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HSBC Leaked Documents Could Spur Further Crackdowns on Tax Evasion

Offshore Account Update, UBS / HSBC

Posted in on May 8, 2015

Authorities are already convinced of the need to aggressively go after investors who may be hiding money offshore in order to avoid full compliance with tax obligations.  Estimates indicate that around $7.6 trillion in wealth is held in offshore accounts, depriving governments worldwide of around $200 billion in unpaid income tax revenue. 

Leaked documents from HSBC confirm the scope of global tax evasion and are only likely to spur further efforts by U.S. authorities to pursue actions against accountholders who have money offshore. If you have not complied with all IRS obligations related to your offshore accounts, you could find yourself the subject of an investigation and facing possible criminal charges and tax penalties.

It is best to act as soon as possible and identify voluntary disclosure programs and other ways you can limit the consequences of tax evasion. A New Jersey tax evasion attorney can help you to explore possible options.

HSBC Leaked Documents Demonstrate the Extent of Evasion

In 2010, a whistleblower gave French authorities documents from HSBC Bank showing how HSBC’s private bank helped investors hide funds from taxing authorities up through 2007.  The French authorities shared this information with other governments. 

The leaked documents had details on more than 100,000 account holders and legal entities. Some of these accounts belonged to drug traffickers and arms dealers who were involved in both tax evasion and money laundering.  Others belonged to celebrities and wealthy individuals who simply wanted a way to keep money offshore without paying all local taxes on their investment income. 

Accountholders whose information was included in the leaked documents came from more than 200 different countries and their collective accounts held more than $100 billion.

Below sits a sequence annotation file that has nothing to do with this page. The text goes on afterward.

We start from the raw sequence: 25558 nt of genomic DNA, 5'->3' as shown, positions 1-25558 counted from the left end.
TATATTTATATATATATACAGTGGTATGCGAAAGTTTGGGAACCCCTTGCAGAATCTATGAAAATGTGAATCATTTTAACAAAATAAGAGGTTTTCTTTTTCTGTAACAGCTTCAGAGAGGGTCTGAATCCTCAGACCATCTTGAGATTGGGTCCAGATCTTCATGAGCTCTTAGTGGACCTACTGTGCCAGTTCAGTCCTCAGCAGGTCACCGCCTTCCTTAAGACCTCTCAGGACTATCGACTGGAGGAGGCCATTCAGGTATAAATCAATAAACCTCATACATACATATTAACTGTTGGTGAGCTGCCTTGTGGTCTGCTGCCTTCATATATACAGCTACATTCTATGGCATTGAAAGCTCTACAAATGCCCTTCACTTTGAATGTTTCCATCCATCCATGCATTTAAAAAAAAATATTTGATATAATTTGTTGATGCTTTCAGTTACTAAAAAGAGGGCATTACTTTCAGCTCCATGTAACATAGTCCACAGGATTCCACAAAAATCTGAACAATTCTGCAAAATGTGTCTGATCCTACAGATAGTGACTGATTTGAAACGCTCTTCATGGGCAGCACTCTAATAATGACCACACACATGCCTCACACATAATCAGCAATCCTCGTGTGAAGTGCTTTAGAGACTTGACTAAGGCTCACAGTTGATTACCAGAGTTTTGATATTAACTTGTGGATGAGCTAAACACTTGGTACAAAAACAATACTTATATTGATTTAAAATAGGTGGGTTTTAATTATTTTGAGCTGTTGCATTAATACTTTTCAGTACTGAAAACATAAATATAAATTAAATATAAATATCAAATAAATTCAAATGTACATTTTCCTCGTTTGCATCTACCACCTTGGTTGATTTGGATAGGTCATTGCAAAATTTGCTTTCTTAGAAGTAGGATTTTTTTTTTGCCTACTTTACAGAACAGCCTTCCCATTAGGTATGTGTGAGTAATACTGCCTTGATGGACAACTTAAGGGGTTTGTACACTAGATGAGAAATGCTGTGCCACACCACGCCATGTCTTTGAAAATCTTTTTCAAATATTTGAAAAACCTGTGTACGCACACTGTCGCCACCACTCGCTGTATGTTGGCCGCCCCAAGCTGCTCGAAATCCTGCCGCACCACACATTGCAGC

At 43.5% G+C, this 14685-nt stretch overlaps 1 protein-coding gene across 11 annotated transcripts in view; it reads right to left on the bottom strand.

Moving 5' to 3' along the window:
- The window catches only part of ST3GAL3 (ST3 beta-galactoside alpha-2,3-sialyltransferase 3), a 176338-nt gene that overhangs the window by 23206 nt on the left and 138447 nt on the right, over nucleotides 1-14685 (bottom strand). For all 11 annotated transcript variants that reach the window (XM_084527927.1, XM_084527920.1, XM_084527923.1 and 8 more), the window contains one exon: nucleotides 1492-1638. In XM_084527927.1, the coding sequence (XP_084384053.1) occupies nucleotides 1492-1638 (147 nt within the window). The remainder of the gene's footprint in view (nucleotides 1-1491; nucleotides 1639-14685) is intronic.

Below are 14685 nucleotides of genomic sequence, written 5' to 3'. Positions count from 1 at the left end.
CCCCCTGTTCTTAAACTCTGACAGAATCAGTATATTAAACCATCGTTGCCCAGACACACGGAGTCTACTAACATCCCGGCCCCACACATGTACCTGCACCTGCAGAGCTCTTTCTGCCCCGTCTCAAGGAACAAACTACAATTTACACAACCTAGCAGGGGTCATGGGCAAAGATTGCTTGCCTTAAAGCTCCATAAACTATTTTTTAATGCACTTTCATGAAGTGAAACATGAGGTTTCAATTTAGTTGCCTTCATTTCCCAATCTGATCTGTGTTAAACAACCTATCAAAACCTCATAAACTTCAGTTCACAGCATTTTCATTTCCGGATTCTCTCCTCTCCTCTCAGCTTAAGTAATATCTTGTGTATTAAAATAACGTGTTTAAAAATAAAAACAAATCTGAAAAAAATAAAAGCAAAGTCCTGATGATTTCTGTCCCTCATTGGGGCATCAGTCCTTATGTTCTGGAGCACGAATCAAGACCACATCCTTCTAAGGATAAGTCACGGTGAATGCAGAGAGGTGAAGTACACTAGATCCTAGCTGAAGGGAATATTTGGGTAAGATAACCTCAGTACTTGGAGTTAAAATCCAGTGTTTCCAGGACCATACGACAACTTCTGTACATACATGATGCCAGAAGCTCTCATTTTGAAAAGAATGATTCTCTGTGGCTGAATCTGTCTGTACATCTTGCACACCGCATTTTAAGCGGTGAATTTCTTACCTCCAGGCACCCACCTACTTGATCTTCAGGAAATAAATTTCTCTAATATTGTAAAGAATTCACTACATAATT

In response to the leaked documents, some questioned why governments had not done more to go after tax evaders. Most government authorities, however, are making an aggressive push to recover uncollected tax from offshore accountholders. France, for example, launched 103 actions and the British taxing authorities recovered more than $135 million pounds from people involved in tax evasion schemes at HSBC.

Because the leaked documents seem to show that the problem of tax evasion is massive in scale, and because the documents provide information on accountholders, they provide both a tool to taxing authorities as well as justification for continuing aggressive legal actions to fight against tax evaders.  HSBC was already fined by the United States in 2012 for facilitating money laundering and the Department of Justice and the Internal Revenue Service have continued to keep the pressure not just on HSBC but on other Swiss banks as well.

Investors should be worried about not just possible document leaks and whistleblowers coming forward, but also about banks and bankers making deals to save themselves by turning over customer information. If you have any money in offshore accounts that the IRS does not know about, you will want to act soon to figure out a way to address the potential legal problems you could face if the account is identified.  Contact Kevin Thorn at Thorn Law Group for help.

 


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